Abstract

The objective of this paper is to display the Thermal induced fracture effect (TIF) observed in Villano water disposal wells by decreasing the injection water temperature by 20°F (Aug 2012) and 10°F (Dec 2013) through to the installation of air-coolers at surface. Furthermore the application of fracture surveillance workflow and the design, execution and results of a controlled temperature and pressure test in CPF disposal well (Apr 2013) are also presented.

The methodology aims to share the results obtained in two different cases ocurred at different times in Villano Field within the Hollin Sandstone formation, allowing improvement of the injectivity in the disposal wells. This work includes comparison of the results and identification of key factors in order to maintain maximum injectivity (100% Producer –Re-Injection water system). Additionally, the implementation of a monitoring program was necessary for a daily surveillance of the injection temperature and well behavior. Finally, field tests performed in another location (CPF) in which the injection temperature was controlled by a heat exchanger. The results were used to evaluate the differences between the documented cases and the Villano TIF cases.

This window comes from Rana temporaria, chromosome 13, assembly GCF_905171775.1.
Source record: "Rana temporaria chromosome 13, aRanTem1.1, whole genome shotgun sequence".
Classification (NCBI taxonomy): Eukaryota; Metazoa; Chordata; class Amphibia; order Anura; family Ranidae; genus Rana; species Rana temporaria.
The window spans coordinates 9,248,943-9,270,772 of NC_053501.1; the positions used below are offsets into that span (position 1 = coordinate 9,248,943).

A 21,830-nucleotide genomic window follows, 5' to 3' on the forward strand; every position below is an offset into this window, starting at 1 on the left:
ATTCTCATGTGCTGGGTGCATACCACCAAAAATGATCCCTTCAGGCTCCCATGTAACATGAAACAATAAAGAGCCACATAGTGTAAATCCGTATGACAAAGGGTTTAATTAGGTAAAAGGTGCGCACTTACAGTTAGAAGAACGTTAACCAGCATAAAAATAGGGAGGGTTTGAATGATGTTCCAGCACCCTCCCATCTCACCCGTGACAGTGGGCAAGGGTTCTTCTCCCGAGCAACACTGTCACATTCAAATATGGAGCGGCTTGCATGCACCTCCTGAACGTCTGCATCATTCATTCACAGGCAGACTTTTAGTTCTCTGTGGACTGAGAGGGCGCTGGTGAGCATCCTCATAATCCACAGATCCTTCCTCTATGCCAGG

Thermal fracture effects in Villano increased the injection rate by 34K bwpd which resulted in significant savings as new disposal well was not required. The thermal effect was reached with a low temperature reduction (20°F and 10°F), instead of the 50°F+ documented; the maximum reduction in the thermo elastic stress was around 26.5 psi/°F (Propped Fractured well) and 21.7 psi/°F (Non – propped fractured wells) which decreased the injection pressure by 530 psi 217 Psi respectively. Surveillance data suggests that the fractures will remain constant or will continue to grow by maintaining a low temperature. Documented studies advise that the effect is maintained when the temperature is increased however, tests performed in CPF disposal well confirmed that the effect is not permanent if the injection conditions are removed. In the particular cases of Villano and CPF fields, the injectivity is directly proportional to the temperature.

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